The service nature of the Bank may have caused some of its difficulties. As banking has changed over the past 50 years, the practice of good faith and a handshake may have led the bank to bypass regulations and to make some unsound loans, Gulas indicated. The Bank is making a myriad of changes to its structure and practices, including the hiring of a Risk Management Officer who will report directly to the Board of Directors.
Kindsfather defended the Board’s oversight when questioned by shareholder George Chandler. “The Board is not management. If you have individuals who don’t play by the rules, the Board can’t control it. We had faith in the previous management and we were let down,” Kindsfather said.
Once the irregularities came to light, the Board “stepped up,” Gulas said. They began meeting weekly and delving into the issues facing the bank.
During Thursday’s meeting, Shareholders complained about an ongoing lack of communication and Gulas promised quarterly newsletters will now be sent to shareholders.
Gulas said the Bank is looking to grow its operations in Albuquerque, where it sees the most potential for growth of the three communities it serves, which also include Los Alamos and Santa Fe.
Gulas said he is very optimistic about the Bank’s future. The Bank’s five year strategic plan will guide the Bank’s forward movement. “We’re getting past the past and teed up for the future,” he said. “By mid-2015 we should hit full stride again.”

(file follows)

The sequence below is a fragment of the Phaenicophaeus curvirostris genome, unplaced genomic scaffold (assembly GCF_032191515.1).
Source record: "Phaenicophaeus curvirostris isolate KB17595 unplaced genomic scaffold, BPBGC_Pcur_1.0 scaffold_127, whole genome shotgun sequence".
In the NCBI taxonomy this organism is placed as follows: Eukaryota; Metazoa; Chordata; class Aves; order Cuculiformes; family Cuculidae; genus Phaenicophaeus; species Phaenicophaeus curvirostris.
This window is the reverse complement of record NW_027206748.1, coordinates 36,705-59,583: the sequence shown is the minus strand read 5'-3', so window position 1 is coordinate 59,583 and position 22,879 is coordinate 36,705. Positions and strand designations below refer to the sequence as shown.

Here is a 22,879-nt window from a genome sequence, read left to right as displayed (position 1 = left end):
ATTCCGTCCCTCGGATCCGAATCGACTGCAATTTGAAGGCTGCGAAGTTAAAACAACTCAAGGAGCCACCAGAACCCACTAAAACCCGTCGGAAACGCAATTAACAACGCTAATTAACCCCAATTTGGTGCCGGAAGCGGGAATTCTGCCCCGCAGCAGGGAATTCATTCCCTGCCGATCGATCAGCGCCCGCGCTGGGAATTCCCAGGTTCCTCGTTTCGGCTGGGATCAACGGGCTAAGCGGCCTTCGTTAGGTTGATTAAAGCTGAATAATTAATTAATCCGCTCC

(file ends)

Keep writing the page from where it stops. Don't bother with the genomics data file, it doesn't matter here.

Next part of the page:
The shareholder’s confidence in the Board and management team was reflected in their proxy votes. They confirmed the Board’s recommendations to elect John Gulas and current Board member Charles Slocomb as Class 1 Directors, and current Board members Jerry Kindsfather and Robert Worcester as Class 2 Directors. Gulas is the sole LANB employee on the Board.
The shareholders also followed the Board’s recommendations to vote for the say-on-pay proposal, the every year option of the frequency of future say-on-pay proposals and for the 2015 Long-Term Incentive Plan, as well as for the ratification of Crowe Horwath LLP as the Bank’s overseeing accounting firm.
Gulas invited the audience to “talk to me personally” if they encounter problems with loans or other issues, which drew hearty applause as the meeting came to an end.
Shareholders gather in Smith Auditorium for Thursday’s meeting. Photo by Carol A. Clark/ladailypost.com
LANB CEO John Gulas. Photo by Carol A. Clark/ladailypost.com
LANB’s Vice President of Human Resources spoke at Thursday’s event. Photo by Carol A. Clark/ladailypost.comHide shortcuts
LANB CEO John Gulas, left, and TCC Chairman Jerry Kindsfather. Photo by Carol A. Clark/ladailypost.com
George Chandler speaks during the public question period at the meeting. Photo by Carol A. Clark/ladailypost.com
Local pediatrician Michael W. Nichols. Photo by Carol A. Clark/ladailypost.com
Shareholders study the annual report. Photo by Carol A. Clark/ladailypost.com
Former LANB Senior Vice President Jill Cook, right, attended Thursday’s shareholders meeting, sitting next to shareholder Chris Ortega and his wife Kristy. Photo by Carol A. Clark/ladailypost.com
This young man was introduced during the meeting. He owns 25 shares of stock. Photo by Carol A. Clark/ladailypost.com
LANB CEO John Gulas speaks with shareholders following Thursday’s meeting. Photo by Carol A. Clark/ladailypost.com